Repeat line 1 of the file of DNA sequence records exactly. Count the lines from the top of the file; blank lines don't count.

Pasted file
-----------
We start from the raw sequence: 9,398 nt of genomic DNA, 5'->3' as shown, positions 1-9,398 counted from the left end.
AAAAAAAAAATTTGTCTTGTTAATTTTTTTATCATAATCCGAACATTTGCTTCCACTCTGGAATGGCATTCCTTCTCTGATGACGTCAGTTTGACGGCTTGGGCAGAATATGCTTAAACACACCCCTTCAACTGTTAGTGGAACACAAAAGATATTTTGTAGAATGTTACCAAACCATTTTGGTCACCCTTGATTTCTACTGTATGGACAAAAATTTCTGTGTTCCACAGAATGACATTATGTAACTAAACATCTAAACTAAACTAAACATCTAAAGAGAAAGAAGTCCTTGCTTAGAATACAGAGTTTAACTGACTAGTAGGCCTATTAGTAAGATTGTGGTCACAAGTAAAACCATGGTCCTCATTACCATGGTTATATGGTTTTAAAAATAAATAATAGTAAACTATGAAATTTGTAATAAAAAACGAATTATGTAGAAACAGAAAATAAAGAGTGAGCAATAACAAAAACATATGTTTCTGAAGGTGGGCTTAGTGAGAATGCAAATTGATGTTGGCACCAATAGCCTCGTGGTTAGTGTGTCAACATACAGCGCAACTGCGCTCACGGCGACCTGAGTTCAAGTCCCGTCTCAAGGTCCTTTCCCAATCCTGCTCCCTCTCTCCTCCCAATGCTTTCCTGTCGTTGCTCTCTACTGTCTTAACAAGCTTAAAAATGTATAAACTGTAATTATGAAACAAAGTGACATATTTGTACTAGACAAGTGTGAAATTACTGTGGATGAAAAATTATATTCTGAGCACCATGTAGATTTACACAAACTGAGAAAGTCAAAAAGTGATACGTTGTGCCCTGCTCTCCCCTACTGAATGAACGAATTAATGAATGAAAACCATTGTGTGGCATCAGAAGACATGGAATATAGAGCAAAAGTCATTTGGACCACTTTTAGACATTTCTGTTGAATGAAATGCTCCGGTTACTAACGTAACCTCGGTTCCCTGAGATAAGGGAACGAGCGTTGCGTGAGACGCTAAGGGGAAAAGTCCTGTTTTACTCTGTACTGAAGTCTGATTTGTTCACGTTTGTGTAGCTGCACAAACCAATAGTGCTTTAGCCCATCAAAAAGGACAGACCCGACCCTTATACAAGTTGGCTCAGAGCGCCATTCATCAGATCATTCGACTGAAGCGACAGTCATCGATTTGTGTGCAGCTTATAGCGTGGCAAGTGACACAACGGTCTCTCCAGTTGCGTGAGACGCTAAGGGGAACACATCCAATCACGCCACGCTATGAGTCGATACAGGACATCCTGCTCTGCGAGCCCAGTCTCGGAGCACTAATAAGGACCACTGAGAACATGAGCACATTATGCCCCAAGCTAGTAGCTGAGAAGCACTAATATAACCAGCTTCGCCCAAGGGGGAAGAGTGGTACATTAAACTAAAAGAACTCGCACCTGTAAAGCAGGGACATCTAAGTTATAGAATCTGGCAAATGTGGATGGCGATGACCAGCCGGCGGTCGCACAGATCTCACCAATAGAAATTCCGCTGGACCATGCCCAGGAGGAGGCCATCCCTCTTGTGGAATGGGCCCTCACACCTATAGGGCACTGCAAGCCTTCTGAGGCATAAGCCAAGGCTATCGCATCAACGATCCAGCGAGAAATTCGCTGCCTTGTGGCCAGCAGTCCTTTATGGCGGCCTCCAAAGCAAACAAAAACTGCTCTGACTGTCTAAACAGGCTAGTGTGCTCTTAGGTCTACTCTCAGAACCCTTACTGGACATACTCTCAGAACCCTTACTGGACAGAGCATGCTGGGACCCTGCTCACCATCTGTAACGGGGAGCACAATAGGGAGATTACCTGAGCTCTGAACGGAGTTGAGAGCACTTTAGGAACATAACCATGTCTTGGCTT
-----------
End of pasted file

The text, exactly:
We start from the raw sequence: 9,398 nt of genomic DNA, 5'->3' as shown, positions 1-9,398 counted from the left end.